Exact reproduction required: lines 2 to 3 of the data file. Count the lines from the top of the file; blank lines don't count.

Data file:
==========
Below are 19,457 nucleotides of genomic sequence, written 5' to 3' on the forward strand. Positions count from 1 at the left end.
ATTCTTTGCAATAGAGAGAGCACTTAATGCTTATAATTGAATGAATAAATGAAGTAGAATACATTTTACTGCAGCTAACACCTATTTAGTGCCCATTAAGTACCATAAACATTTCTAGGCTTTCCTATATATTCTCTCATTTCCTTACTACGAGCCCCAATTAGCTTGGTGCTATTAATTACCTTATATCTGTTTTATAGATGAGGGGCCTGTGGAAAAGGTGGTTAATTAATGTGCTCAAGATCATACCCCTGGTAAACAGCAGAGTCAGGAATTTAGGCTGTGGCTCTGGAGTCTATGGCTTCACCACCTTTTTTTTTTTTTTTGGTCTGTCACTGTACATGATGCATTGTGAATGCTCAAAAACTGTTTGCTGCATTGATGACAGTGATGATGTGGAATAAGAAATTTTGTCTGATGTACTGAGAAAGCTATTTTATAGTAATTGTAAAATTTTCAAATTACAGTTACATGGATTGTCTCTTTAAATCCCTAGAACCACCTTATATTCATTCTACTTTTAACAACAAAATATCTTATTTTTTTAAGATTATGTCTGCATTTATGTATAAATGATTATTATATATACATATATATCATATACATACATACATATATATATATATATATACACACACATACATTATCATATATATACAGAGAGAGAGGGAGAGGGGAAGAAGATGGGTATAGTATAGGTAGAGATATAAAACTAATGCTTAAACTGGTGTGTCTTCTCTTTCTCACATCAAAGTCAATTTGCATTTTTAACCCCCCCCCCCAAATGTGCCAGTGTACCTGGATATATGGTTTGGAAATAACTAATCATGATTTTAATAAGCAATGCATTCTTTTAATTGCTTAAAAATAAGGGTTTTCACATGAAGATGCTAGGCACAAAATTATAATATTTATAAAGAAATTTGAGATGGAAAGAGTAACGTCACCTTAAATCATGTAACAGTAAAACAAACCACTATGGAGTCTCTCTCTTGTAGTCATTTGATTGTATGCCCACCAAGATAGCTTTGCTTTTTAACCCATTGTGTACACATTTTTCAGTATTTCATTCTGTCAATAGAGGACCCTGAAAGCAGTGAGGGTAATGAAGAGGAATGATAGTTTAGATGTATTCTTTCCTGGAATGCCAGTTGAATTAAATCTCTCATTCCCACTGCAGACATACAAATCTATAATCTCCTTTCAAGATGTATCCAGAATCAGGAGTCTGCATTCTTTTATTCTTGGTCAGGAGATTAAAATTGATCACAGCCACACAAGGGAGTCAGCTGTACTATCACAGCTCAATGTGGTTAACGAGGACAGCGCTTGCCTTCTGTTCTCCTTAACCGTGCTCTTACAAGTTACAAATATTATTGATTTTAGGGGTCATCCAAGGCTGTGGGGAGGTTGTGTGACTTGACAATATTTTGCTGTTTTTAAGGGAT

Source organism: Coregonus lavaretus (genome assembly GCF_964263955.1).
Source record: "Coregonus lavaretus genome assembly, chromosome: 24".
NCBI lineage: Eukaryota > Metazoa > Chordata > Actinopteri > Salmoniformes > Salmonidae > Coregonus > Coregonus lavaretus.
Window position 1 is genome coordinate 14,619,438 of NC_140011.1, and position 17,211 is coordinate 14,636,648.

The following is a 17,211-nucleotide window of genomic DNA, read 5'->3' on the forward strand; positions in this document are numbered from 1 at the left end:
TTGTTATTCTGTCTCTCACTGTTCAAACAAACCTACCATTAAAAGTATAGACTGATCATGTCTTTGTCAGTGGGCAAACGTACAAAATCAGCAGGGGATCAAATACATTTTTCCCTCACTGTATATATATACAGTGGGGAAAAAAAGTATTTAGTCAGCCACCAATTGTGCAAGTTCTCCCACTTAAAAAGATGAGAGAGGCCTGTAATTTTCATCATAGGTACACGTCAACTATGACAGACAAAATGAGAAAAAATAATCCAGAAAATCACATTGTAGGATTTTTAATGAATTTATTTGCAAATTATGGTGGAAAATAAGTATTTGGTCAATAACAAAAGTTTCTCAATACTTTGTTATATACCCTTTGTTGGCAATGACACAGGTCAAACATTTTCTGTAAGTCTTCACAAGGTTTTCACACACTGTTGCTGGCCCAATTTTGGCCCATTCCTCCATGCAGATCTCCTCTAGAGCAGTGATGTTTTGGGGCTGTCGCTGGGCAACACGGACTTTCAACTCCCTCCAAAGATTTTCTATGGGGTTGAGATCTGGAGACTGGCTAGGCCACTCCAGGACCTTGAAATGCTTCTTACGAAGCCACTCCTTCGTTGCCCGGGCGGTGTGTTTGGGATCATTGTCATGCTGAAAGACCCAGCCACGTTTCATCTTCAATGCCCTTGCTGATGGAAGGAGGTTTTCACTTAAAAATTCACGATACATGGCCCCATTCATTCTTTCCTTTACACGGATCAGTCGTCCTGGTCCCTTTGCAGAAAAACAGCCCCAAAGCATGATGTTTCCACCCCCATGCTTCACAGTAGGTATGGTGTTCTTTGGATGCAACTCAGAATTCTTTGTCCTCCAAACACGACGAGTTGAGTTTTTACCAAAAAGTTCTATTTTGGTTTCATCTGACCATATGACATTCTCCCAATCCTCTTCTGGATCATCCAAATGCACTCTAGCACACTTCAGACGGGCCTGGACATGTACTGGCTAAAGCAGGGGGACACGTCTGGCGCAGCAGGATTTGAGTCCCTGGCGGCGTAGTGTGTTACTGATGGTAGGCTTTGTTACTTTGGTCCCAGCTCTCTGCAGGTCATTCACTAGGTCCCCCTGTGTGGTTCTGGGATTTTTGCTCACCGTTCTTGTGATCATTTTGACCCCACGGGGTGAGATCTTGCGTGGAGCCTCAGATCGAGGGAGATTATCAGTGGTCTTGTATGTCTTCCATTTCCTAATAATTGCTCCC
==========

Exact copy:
ATTCTTTGCAATAGAGAGAGCACTTAATGCTTATAATTGAATGAATAAATGAAGTAGAATACATTTTACTGCAGCTAACACCTATTTAGTGCCCATTAAGTACCATAAACATTTCTAGGCTTTCCTATATATTCTCTCATTTCCTTACTACGAGCCCCAATTAGCTTGGTGCTATTAATTACCTTATATCTGTTTTATAGATGAGGGGCCTGTGGAAAAGGTGGTTAATTAATGTGCTCAAGATCATACCCCTGGTAAACAGCAGAGTCAGGAATTTAGGCTGTGGCTCTGGAGTCTATGGCTTCACCACCTTTTTTTTTTTTTTTGGTCTGTCACTGTACATGATGCATTGTGAATGCTCAAAAACTGTTTGCTGCATTGATGACAGTGATGATGTGGAATAAGAAATTTTGTCTGATGTACTGAGAAAGCTATTTTATAGTAATTGTAAAATTTTCAAATTACAGTTACATGGATTGTCTCTTTAAATCCCTAGAACCACCTTATATTCATTCTACTTTTAACAACAAAATATCTTATTTTTTTAAGATTATGTCTGCATTTATGTATAAATGATTATTATATATACATATATATCATATACATACATACATATATATATATATATATACACACACATACATTATCATATATATACAGAGAGAGAGGGAGAGGGGAAGAAGATGGGTATAGTATAGGTAGAGATATAAAACTAATGCTTAAACTGGTGTGTCTTCTCTTTCTCACATCAAAGTCAATTTGCATTTTTAACCCCCCCCCCCAAATGTGCCAGTGTACCTGGATATATGGTTTGGAAATAACTAATCATGATTTTAATAAGCAATGCATTCTTTTAATTGCTTAAAAATAAGGGTTTTCACATGAAGATGCTAGGCACAAAATTATAATATTTATAAAGAAATTTGAGATGGAAAGAGTAACGTCACCTTAAATCATGTAACAGTAAAACAAACCACTATGGAGTCTCTCTCTTGTAGTCATTTGATTGTATGCCCACCAAGATAGCTTTGCTTTTTAACCCATTGTGTACACATTTTTCAGTATTTCATTCTGTCAATAGAGGACCCTGAAAGCAGTGAGGGTAATGAAGAGGAATGATAGTTTAGATGTATTCTTTCCTGGAATGCCAGTTGAATTAAATCTCTCATTCCCACTGCAGACATACAAATCTATAATCTCCTTTCAAGATGTATCCAGAATCAGGAGTCTGCATTCTTTTATTCTTGGTCAGGAGATTAAAATTGATCACAGCCACACAAGGGAGTCAGCTGTACTATCACAGCTCAATGTGGTTAACGAGGACAGCGCTTGCCTTCTGTTCTCCTTAACCGTGCTCTTACAAGTTACAAATATTATTGATTTTAGGGGTCATCCAAGGCTGTGGGGAGGTTGTGTGACTTGACAATATTTTGCTGTTTTTAAGGGAT

Source organism: Coregonus lavaretus (genome assembly GCF_964263955.1).